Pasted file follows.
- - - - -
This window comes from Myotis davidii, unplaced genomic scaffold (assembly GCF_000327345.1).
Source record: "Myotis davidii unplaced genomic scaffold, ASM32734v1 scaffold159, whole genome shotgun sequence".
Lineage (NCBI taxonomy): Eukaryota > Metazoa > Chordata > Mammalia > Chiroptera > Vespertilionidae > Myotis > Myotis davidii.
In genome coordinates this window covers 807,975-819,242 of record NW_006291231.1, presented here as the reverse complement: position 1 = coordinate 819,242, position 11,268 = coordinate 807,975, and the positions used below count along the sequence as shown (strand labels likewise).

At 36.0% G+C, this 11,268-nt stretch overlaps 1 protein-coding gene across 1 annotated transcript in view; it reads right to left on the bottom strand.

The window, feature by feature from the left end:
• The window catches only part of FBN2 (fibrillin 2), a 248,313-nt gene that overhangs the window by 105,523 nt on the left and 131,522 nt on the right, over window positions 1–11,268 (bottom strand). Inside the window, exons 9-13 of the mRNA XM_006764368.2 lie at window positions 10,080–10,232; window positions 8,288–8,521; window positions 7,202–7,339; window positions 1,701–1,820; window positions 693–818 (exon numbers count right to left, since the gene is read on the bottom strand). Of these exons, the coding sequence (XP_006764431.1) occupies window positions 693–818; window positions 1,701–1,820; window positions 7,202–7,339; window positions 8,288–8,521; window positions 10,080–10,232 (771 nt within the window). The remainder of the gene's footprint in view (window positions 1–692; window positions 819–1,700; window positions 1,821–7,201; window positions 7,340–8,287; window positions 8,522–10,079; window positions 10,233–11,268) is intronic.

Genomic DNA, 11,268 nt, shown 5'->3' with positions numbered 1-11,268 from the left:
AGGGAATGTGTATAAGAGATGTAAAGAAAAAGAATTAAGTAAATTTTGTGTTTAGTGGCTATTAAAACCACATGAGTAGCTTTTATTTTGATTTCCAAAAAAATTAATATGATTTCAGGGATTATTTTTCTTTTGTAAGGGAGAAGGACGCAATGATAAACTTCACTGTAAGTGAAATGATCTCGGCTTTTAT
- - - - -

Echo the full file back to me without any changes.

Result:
This window comes from Myotis davidii, unplaced genomic scaffold (assembly GCF_000327345.1).
Source record: "Myotis davidii unplaced genomic scaffold, ASM32734v1 scaffold159, whole genome shotgun sequence".
Lineage (NCBI taxonomy): Eukaryota > Metazoa > Chordata > Mammalia > Chiroptera > Vespertilionidae > Myotis > Myotis davidii.
In genome coordinates this window covers 807,975-819,242 of record NW_006291231.1, presented here as the reverse complement: position 1 = coordinate 819,242, position 11,268 = coordinate 807,975, and the positions used below count along the sequence as shown (strand labels likewise).

At 36.0% G+C, this 11,268-nt stretch overlaps 1 protein-coding gene across 1 annotated transcript in view; it reads right to left on the bottom strand.

The window, feature by feature from the left end:
• The window catches only part of FBN2 (fibrillin 2), a 248,313-nt gene that overhangs the window by 105,523 nt on the left and 131,522 nt on the right, over window positions 1–11,268 (bottom strand). Inside the window, exons 9-13 of the mRNA XM_006764368.2 lie at window positions 10,080–10,232; window positions 8,288–8,521; window positions 7,202–7,339; window positions 1,701–1,820; window positions 693–818 (exon numbers count right to left, since the gene is read on the bottom strand). Of these exons, the coding sequence (XP_006764431.1) occupies window positions 693–818; window positions 1,701–1,820; window positions 7,202–7,339; window positions 8,288–8,521; window positions 10,080–10,232 (771 nt within the window). The remainder of the gene's footprint in view (window positions 1–692; window positions 819–1,700; window positions 1,821–7,201; window positions 7,340–8,287; window positions 8,522–10,079; window positions 10,233–11,268) is intronic.

Genomic DNA, 11,268 nt, shown 5'->3' with positions numbered 1-11,268 from the left:
AGGGAATGTGTATAAGAGATGTAAAGAAAAAGAATTAAGTAAATTTTGTGTTTAGTGGCTATTAAAACCACATGAGTAGCTTTTATTTTGATTTCCAAAAAAATTAATATGATTTCAGGGATTATTTTTCTTTTGTAAGGGAGAAGGACGCAATGATAAACTTCACTGTAAGTGAAATGATCTCGGCTTTTAT